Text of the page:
Above and below: characteristic vegetation from Peru’s coastal region illustrated in drawings from Chimú pottery.
Of the ten cereals existing in the vegetable world, four are native to Peru: quinoa, kiwicha, corn and cañihua, all of them invaluable sources of nutrition. Kiwicha and quinoa have been considered by NASA as the ideal food for astronauts. The Andean region’s varied geography permitted ancient Peruvians to cultivate and develop an incredible variety of species and even to study them deeply.
Quinoa is recognized and accepted around the world as a natural food resource with a very high nutritional value. It is of Andean origin and is becoming better known internationally as a high-quality food which is valuable for health and food security, both for present and future generations. Quinoa is very versatile and adaptable to many different climates and production conditions. 2013 was “The International Year of Quinoa”; but one downside of the promotion and export of this crop is its escalating price at home, putting it beyond the reach of poorer sectors of the population in Peru.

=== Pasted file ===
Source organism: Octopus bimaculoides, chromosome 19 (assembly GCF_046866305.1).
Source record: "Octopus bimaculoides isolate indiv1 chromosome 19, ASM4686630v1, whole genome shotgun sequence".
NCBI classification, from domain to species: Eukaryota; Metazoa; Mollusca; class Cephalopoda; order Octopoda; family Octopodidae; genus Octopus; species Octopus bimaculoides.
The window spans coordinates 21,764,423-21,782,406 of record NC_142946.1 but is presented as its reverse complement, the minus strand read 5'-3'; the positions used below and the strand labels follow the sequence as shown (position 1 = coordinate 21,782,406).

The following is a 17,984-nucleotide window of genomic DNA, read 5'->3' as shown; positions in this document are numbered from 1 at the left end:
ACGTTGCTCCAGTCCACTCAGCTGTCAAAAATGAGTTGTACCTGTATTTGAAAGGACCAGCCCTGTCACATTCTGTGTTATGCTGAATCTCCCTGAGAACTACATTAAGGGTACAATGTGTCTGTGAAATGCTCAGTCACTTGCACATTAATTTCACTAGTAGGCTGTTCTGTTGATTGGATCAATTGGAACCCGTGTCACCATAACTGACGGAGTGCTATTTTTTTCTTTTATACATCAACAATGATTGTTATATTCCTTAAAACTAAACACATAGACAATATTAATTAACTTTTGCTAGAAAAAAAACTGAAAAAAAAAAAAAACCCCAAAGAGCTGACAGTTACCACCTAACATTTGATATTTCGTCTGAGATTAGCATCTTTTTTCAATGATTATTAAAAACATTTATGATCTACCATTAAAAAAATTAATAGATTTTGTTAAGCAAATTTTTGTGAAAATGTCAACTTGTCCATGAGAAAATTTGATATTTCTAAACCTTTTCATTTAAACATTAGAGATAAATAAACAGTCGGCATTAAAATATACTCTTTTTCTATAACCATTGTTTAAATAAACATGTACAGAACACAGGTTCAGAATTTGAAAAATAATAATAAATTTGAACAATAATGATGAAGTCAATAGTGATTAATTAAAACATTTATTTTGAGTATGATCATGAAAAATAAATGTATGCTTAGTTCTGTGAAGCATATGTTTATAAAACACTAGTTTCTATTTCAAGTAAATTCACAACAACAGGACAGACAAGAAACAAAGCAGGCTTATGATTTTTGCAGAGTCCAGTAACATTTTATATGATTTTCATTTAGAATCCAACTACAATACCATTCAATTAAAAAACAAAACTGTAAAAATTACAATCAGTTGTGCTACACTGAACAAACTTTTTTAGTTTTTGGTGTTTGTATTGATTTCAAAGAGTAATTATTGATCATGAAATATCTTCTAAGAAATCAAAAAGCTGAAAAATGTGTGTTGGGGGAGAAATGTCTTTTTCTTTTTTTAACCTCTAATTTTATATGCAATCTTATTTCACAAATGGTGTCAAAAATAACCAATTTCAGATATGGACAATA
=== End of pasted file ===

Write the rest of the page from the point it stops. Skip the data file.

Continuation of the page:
The Coca Leaf
On 12th October 1492, when Columbus landed on the island of Guanahani, the Indians offered a handful of dried leaves. It is thought these may have been coca leaves. What is true is that coca had already been a traditional crop for 6,500 years. The sacred plant of the Incas, this leaf has an important place in Andean culture, in which context it is believed to induce wisdom and knowledge. It is used in multiple ways medicinally, as well as a palliative for fatigue and hunger. The use made of it in the narcotics trade has had a very negative influence on the image of a plant which has high symbolic and cultural worth.